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Christmas Christmas Tree Helpful Hints - Christmas Tree Facts


Christmas Tree Helpful Hints...from the National Christmas Tree Association.

Use these tips to keep your Tree safe, alive with a fresh pine scent and providing beauty throughout the holiday season:

  • Select the freshest-looking Real Tree available. To test for freshness, gently grasp a branch between your thumb and forefinger and pull it toward you. Very few needles should come off in your hand. Shake or bounce the tree on its stump. You should not see an excessive amount of green needles fall to the ground. Some loss of interior brown needles is normal.

  • If not setting up right away, store the tree in water if possible and out of the sun and wind.

  • Make a fresh cut off the bottom of the trunk one half inch from the bottom just before putting in the stand. Keep the tree’s stand full of water at all times, checking the water level daily.

  • The stand you use should hold at least one quart of water for every inch diameter of the trunk after the tree is in the stand.

  • Don’t add anything to the tree’s water. Research has shown that plain tap water is by far the best. Some commercial additives and home concoctions can actually be detrimental to a tree’s moisture retention and increase needle loss.

  • Place the Christmas Tree well away from heat registers, space heaters, fire places, wood stoves, televisions, computer monitors and other heat sources. These will speed up evaporation and moisture loss of the tree

Christmas Tree Facts...

  • Germany is credited with starting the Christmas tree tradition in the sixteenth century.

  • In 1841, England's Prince Albert decorating the first English Christmas tree at Windsor castle with candles and a variety of sweets, fruits and gingerbread.

  • Charles Dickens described an 1850 Christmas Trees as being covered with dolls, miniature furniture, tiny musical instruments, costume jewelry, toy guns and swords, fruit and candy.

  • The first record of a Christmas Tree being on display in America was in the 1830s by the German settlers of Pennsylvania.

  • By the 1890s, Christmas ornaments were arriving from Germany and Christmas tree popularity was on the rise around the U.S.  It was noted that Europeans used small trees about four feet in height, while Americans liked their Christmas to reach from floor to ceiling.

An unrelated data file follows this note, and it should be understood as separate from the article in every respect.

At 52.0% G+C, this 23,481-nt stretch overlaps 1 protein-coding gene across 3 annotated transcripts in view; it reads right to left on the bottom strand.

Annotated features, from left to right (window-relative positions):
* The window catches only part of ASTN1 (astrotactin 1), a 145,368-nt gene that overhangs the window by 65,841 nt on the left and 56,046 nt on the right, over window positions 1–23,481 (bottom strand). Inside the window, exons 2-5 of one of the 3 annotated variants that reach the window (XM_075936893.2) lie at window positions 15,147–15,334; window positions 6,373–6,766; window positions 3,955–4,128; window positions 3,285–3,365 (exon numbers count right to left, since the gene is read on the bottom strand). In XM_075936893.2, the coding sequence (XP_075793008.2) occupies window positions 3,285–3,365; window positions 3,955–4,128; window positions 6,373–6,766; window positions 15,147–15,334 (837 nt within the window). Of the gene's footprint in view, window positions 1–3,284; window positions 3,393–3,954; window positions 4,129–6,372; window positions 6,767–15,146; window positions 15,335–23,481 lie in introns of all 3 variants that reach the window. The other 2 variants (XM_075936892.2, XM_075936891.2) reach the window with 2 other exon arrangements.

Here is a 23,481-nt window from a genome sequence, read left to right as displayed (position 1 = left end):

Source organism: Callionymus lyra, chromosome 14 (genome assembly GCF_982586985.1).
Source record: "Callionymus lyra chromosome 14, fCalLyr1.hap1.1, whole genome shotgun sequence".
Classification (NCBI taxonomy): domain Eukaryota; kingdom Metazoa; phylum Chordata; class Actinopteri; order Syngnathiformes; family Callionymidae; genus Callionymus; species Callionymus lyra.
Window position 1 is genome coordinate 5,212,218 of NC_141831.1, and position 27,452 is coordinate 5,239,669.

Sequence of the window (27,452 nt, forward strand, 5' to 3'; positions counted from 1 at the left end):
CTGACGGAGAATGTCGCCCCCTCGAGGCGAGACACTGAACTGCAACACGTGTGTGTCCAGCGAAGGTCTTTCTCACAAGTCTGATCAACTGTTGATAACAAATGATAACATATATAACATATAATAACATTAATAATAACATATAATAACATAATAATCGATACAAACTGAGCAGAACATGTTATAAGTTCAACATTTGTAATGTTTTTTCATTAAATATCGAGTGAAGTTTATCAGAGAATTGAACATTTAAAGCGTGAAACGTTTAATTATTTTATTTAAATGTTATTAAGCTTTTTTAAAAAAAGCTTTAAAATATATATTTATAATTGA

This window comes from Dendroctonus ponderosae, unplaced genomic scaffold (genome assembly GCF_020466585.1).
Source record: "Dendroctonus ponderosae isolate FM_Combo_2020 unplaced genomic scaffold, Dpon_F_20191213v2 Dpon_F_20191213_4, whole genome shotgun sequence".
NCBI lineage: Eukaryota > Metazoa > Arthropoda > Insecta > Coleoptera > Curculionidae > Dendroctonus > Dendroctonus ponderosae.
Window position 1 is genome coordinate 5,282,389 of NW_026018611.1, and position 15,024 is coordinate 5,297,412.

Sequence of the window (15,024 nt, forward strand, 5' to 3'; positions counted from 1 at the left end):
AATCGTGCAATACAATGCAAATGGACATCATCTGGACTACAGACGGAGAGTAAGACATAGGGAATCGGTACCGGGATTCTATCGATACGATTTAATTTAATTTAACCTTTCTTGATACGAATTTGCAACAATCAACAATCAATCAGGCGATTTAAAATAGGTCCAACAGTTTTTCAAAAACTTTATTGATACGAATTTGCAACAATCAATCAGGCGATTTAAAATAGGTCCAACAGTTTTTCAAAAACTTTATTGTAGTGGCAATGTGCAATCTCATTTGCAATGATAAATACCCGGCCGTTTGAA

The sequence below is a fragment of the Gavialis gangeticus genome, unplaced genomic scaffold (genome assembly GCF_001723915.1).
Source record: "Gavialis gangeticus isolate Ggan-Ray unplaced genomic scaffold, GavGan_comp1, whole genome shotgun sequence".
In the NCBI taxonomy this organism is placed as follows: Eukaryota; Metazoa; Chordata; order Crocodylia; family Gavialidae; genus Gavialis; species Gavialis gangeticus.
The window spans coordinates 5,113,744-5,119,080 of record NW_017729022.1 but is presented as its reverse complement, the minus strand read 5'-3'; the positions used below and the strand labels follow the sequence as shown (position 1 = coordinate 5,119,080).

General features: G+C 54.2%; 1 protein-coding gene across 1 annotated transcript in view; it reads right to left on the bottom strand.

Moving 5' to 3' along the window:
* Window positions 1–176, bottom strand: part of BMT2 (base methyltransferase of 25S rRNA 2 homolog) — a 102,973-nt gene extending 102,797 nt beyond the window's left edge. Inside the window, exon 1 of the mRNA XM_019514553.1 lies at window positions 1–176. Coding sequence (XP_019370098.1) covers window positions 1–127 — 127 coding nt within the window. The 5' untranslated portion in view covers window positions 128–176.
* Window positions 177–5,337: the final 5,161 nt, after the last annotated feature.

• The early twentieth century saw Americans decorating their trees mainly with homemade ornaments. Popcorn was used after being dyed bright colors and interlaced with berries and nuts.  

  • Electricity brought about Christmas lights making it possible for Christmas trees to glow for days on end. With this, Christmas trees began to appear in town squares across the country. 

  • In Poland, Christmas trees tops were always angels, peacocks and other birds as well as many, many stars.  

  • In Sweden, trees are decorated with brightly painted wooden ornaments and straw figures of animals and children.  

  • In Denmark, tiny Danish flags along with mobiles of  bells, stars, snowflakes and hearts are hung on Christmas trees.  

  • Lithuanians cover their trees with straw birdcages, stars and geometric shapes. The straw sends a wish for good crops in the coming year. 

  • Czechoslovakian trees display ornaments made from painted eggshells.  

  • A Ukrainian Christmas tree has a spider and web for good luck.  Legend has it that once a poor woman with nothing to put on her children's tree woke on Christmas morning to find the branches covered with spider webs turned to silver by the rising sun.

  • There are about 25-30 million real Christmas trees sold nationwide every year.

  • There are about 350 million trees growing on U.S. Christmas tree farms.

  • Christmas trees are grown in all 50 states and Canada.

  • There are about 350,000 acres in production for growing Christmas trees in the United States.

  • There are close to 15,000 Christmas tree farms in the United States.

  • More than 100,000 people are employed full- or part-time in the industry.

  • It can take as many as 15 years to grow a tree of typical height of 6- to 7-feet or as little as 4 years, but the average growing time is 7 years.

  • The top-producing states are Oregon, North Carolina, Michigan, Pennsylvania, Wisconsin and Washington.

  • The most common species are: balsam fir, Douglas fir, Fraser fir, noble fir, Scotch pine, Virginia pine and white pine.

  • Vermont ranks 12th in the nation with an 11 percent increase from 2002 to 2007 for total Christmas trees harvested. Wyoming was last and Oregon was first.

  • Vermont ranks 18th in the nation for total Christmas tree acreage, which dropped 23 percent from 2002 to 2007. Oregon is first, Nevada is last.



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